Q&A Harry Toleafoa Empowering Pacific

Educating and empowering is what motivates legal educator and community advocate Harry Fatu Semuā Toleafoa everyday. Having dedicated his life to educating Pacific people to know their legal rights, Harry tells LAUMATA LAUANO it would be for nought without the effort from his parents who hail from Vaigalu, Lepā (father) and Vaie’e, Safata (mother) in Samoa.



What is your role and where do you work?


I work for the Mangere Community Law Centre as a legal educator and community advocate. We facilitate legal education workshops to all sectors of the community and advocate on behalf of people who require assistance.

Where were you born and raised?


In West Auckland, but I currently reside in the Promised Land that is Mangere.


Where did you complete your education?


Avondale College, before I studied Law at the University of Auckland.


How many languages do you speak, and what are they?


Aside from English and Samoan, I’m beginning to learn Cook Islands Māori for my fiancé (now wife). I also speak Hebrew and Spanish after a few drinks.


What made you pursue a career in law?


Because I care about people. I see law as a vehicle of change to bring about help for the most vulnerable communities.


What are some of the challenges you have come across in your profession?

There is a substantial lack of cultural competency and diversity across the legal profession. Until measures are undertaken to address this, the profession will struggle to understand the very people it aims to assist. Furthermore, we operate in a Eurocentric legal system that is not reflective of the community it serves.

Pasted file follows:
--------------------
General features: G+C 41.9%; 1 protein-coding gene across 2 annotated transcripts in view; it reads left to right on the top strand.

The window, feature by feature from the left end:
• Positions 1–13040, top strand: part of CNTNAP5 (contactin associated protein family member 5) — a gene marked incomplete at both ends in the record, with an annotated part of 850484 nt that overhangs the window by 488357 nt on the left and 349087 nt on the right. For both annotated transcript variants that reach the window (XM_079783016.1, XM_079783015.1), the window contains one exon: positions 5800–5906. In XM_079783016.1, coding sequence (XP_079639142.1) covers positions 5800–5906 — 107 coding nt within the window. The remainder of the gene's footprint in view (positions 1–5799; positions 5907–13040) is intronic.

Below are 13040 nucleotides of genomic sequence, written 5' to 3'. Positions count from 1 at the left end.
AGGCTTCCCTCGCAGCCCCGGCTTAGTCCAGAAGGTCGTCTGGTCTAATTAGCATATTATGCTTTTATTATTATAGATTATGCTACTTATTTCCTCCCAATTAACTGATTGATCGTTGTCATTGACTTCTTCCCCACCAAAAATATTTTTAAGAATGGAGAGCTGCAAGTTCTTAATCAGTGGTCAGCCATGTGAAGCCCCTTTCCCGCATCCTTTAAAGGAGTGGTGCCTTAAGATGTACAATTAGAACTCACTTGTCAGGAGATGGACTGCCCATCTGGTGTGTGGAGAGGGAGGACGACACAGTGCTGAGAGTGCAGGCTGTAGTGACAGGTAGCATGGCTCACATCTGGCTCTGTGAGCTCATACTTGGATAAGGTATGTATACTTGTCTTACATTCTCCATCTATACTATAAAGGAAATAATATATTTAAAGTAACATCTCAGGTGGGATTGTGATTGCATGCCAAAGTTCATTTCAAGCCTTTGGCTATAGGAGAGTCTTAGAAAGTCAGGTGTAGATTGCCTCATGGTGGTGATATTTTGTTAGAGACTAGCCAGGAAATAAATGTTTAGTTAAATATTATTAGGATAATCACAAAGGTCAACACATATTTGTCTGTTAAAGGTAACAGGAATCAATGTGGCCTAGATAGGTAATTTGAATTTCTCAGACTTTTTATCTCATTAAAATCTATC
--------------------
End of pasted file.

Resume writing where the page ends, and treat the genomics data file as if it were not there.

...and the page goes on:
What is the most rewarding aspect of your career?


There is no greater reward than seeing people being empowered and resolving issues on their own accord.


What motivates you daily/what are your ‘whys’?


I’m a product of my parents’ sacrifice and the Pacific migrant dream. I’m forever indebted to my family who gave everything so I could live my dream.


I live in Mangere, where a lot of our people are struggling.


It really motivates me to carry out my job to the best of my ability in the hopes of empowering our people.


What’s a little known fact about you that you would like to share?


I worked as a rubbish collector during summers.


It is one of the most humble and rewarding professions.


What does it mean to you to be Pacific in your role?


It means everything. Without homogenising the Pacific experience, it is often our point of difference.


Our cultural values influence our practice and perceptions.


These are underpinned by respect, service and love. You perceive people holistically.


You acknowledge the rich history, ancestry and diversity that clients bring.



This article was first published in issue 72 of SPASIFIK Magazine, read this and more articles like it in the latest issue of SPASIFIK, out now.